It’s strange to review an album from a local band that sounds this produced. I feel that Eyes of the Dead has come away from this fooling people into thinking they’re a national act with a big budget. And why shouldn’t they? They’ve been around for over ten years, working fervently in that timespan to make a name for themselves.
And it’s worked. There isn’t a person in the Connecticut metal scene that hasn’t at least heard of the band, and a great percentage of them have seen an EOTD show or two. On a strictly promotional level, they’ve done one hell of a job getting their name out and keeping it there. This is obviously aided by networking with the right people, but also has to include the sincerity and quality of their music. If they sucked, no one would care that they’ve been around for over ten years. I wouldn’t. But I have to care. I have to care because it’s obvious that they’ve used their time wisely, methodically and patiently fine-tuning what is quite possibly their seminal achievement thus far: The Sum of All Your Fears.
Let’s get away from the production quality, though. It’s miraculous, but so is the production quality on many shitty records. Putting Febreze on a pile of a dog shit doesn’t get rid of the taste; it just makes it go down easier.
If I can stop being gross for a second, I’ll comment on what really matters here: the music. To be blunt, it’s a fucking beast of a record. It’s an album that doesn’t need to grow on you; it hits you immediately with everything it has to offer – angry and catchy with a deep fondness for the macabre. I’ve found myself enjoying it in much the same way as I do with albums like In Flames’ Colony or Megadeth’s Peace Sells. It’s an album for beers at the beach and open trunks blasting riffs in the park. It’s music that can start a pit in any public place, and reminds you why metal can be such a good time.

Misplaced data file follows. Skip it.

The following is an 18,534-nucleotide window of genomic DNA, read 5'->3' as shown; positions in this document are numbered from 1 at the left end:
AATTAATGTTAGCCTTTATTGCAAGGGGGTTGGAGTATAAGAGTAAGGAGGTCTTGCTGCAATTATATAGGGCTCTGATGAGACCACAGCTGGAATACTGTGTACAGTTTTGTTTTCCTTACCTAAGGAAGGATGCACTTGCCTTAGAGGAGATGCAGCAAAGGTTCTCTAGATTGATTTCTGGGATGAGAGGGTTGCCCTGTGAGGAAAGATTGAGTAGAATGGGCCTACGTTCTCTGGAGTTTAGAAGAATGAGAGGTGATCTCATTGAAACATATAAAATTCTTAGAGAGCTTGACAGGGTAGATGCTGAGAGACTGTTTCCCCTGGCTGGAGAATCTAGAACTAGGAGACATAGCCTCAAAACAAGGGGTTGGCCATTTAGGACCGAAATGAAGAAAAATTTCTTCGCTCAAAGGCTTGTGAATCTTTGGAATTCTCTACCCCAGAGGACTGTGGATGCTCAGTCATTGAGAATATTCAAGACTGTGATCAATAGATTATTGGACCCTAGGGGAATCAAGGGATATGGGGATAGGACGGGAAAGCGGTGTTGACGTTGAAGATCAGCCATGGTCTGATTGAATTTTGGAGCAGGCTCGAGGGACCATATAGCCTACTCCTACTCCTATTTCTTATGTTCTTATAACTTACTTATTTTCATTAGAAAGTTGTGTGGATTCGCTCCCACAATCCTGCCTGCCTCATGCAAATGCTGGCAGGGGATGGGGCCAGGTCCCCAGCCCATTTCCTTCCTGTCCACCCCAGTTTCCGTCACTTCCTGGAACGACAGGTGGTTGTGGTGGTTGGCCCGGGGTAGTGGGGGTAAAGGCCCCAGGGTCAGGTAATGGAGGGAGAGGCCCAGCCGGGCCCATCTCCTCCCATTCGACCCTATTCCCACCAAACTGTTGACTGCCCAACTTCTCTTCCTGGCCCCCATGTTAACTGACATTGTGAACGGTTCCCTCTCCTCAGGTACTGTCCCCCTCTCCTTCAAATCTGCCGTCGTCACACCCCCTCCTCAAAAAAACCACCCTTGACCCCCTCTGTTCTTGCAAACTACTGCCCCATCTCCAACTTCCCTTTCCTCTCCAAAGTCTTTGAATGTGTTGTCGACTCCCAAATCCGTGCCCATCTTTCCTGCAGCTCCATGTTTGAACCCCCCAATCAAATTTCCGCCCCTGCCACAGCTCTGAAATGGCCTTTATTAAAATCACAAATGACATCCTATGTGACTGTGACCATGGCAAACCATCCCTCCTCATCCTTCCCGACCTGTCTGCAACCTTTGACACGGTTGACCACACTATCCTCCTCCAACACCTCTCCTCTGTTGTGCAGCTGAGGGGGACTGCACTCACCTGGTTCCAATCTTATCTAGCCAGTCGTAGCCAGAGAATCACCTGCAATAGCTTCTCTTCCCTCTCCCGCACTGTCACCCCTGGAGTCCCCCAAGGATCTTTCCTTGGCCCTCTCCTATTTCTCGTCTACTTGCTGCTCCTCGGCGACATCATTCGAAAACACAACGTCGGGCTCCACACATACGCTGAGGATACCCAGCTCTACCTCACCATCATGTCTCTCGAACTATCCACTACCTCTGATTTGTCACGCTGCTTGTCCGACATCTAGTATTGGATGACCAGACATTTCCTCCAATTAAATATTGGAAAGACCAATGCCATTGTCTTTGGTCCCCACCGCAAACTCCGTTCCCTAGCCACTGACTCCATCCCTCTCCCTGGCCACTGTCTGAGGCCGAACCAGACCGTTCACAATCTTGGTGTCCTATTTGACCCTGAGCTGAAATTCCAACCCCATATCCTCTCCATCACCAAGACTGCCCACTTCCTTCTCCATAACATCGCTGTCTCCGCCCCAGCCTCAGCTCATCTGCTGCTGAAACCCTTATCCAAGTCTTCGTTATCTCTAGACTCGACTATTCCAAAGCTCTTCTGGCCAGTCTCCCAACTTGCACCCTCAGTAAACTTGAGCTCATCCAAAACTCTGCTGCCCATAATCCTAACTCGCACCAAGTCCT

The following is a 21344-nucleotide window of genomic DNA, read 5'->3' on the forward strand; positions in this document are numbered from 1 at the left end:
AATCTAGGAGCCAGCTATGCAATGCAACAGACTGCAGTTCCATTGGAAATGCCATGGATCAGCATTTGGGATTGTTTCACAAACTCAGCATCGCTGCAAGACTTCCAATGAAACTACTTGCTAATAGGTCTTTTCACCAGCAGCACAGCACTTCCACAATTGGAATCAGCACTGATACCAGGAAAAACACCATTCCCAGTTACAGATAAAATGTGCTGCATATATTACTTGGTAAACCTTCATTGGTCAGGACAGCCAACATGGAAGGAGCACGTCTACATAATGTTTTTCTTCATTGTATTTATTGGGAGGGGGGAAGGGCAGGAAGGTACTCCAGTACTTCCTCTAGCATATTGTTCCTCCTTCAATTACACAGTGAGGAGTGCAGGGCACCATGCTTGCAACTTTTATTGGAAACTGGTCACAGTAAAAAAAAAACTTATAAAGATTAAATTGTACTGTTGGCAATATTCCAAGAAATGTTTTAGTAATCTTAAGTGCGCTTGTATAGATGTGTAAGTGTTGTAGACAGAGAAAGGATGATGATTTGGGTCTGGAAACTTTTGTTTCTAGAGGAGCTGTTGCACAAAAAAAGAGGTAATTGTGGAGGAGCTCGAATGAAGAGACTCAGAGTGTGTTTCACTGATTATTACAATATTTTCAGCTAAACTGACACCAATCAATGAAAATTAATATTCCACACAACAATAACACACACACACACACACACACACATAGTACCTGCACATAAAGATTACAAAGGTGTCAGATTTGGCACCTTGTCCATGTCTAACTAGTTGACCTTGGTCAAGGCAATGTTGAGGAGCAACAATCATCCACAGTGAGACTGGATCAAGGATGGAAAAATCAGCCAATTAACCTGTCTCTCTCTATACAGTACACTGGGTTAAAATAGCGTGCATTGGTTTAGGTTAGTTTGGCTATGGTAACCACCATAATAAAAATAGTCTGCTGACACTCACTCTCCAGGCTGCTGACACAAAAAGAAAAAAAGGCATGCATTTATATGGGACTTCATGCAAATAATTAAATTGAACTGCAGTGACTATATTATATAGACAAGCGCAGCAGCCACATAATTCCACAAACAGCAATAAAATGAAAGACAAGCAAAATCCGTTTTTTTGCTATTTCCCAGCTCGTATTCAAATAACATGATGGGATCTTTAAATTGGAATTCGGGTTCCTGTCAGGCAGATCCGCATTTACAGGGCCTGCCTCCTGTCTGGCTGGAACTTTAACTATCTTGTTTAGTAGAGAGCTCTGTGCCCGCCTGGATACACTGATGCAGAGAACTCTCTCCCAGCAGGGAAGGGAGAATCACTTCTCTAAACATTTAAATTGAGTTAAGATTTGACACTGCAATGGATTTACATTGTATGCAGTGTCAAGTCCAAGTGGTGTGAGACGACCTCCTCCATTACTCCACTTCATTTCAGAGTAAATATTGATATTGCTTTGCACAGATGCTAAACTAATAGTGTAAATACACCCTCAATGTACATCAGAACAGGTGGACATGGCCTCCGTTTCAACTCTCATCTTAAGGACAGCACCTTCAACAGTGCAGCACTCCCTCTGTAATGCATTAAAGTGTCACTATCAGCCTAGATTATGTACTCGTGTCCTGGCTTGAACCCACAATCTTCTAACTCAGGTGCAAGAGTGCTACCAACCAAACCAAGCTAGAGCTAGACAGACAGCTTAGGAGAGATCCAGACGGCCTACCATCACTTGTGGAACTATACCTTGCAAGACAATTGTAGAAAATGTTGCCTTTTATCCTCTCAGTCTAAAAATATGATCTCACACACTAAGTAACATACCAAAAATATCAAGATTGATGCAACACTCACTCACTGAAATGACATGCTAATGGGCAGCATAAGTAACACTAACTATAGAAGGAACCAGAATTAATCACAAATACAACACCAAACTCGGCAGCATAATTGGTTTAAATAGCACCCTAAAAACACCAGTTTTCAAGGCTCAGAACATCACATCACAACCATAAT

But much like the aforementioned albums, there’s a dynamic that calls to a wickeder underbelly beneath the leather jacket tailgate party. The diabolical intentions of death metal have met the thrash metal after-party head on, and the collision has made a serial monster out of the beer-guzzling metalhead drop-out. Add a little melodic death to the formula, and the metalhead not only kills for fun, but finds his actions glorious – anti-heroic even. This theory is based on the relationship I see between the music and lyrics. The tales that Frank Connors tells run a varied gamut from the ghastly to the gory, but murder is the defining glue. The music that the band creates runs a varied gamut as well, between the melodic and atonal, but the defining glue is energy. Murder at a breakneck pace, and killing is ear candy business here.
I was going to make some comparisons with other bands, but I feel metal reviews tend to rely too heavily on name-dropping. If nothing that I said in the previous paragraphs turns you on, then just be confident that you’re getting your money’s worth with this album. All five members do an excellent job working as a unit, bringing you an extreme metal record that satisfies the craving for anything from head-banging to beer puke to deadly wedding murders. And a cameo appearance by Ryan Bair tops off the keg with just the right kind of cherry – a short blast of Nevermore on top of At the Gates and Death.
Fuck…I said I wouldn’t name-drop…
Upcoming Eyes of the Dead Shows
- 1/30/2015 at Toad’s Place in New Haven — Opus’s B-Day Blizzard Bash
Find them on the web…
Read our May 2014 interview with Eyes of the Dead here.